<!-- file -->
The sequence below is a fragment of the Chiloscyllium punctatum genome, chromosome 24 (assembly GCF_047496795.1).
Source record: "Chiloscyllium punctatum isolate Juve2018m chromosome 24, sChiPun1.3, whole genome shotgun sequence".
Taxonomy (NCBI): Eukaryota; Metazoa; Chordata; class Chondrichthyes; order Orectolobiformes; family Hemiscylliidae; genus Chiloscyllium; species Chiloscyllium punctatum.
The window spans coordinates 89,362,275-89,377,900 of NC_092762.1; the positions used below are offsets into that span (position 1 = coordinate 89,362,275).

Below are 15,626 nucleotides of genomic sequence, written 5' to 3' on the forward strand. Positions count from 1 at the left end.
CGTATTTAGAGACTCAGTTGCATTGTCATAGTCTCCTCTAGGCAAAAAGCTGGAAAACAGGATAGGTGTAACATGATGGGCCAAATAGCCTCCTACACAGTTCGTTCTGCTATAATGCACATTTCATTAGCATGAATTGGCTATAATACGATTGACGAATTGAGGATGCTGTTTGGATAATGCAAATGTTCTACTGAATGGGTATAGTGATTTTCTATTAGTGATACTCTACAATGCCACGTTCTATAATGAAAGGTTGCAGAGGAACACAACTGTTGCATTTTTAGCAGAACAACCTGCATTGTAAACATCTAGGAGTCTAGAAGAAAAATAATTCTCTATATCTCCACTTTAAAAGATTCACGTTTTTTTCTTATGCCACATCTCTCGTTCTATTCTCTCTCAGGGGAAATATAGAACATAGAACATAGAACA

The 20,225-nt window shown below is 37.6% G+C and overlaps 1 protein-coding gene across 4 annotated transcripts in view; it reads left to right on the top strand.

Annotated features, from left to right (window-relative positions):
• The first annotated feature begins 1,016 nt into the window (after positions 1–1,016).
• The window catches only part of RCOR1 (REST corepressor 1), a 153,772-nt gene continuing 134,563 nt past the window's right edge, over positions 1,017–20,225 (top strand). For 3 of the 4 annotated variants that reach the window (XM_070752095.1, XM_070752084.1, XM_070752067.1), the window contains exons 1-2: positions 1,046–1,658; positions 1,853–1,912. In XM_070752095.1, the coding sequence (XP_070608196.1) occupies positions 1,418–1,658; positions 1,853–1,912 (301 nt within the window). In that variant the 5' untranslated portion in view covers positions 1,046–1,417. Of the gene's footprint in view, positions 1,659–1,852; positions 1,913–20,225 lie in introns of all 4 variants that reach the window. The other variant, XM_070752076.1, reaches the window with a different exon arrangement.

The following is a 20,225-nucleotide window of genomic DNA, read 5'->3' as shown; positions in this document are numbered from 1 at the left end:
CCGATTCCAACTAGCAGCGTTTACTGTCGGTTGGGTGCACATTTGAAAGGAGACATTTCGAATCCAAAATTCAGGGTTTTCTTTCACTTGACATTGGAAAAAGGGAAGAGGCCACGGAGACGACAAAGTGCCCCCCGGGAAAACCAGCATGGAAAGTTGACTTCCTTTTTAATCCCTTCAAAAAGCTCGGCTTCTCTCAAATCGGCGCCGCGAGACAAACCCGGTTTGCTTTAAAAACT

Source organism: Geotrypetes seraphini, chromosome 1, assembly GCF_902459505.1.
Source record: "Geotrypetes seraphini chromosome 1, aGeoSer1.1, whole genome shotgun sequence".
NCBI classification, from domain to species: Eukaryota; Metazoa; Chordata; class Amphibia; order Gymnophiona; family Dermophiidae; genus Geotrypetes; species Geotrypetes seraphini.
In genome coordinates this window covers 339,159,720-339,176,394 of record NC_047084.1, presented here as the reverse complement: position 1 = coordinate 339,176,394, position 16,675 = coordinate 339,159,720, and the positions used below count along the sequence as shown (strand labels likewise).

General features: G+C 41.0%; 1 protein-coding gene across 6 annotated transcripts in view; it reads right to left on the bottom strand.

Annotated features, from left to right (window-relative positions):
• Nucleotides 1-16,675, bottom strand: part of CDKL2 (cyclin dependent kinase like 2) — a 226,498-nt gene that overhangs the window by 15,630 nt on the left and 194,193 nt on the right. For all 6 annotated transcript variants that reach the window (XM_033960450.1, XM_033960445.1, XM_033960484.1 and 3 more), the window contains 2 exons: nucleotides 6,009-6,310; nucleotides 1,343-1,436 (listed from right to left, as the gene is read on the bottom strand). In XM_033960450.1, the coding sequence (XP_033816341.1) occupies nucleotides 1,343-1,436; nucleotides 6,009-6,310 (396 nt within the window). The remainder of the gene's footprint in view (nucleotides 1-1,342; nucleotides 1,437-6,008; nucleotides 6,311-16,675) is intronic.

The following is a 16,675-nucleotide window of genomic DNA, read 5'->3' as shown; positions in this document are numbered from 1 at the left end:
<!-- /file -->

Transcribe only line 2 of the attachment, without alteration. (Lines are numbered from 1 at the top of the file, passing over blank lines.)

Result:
Source record: "Chiloscyllium punctatum isolate Juve2018m chromosome 24, sChiPun1.3, whole genome shotgun sequence".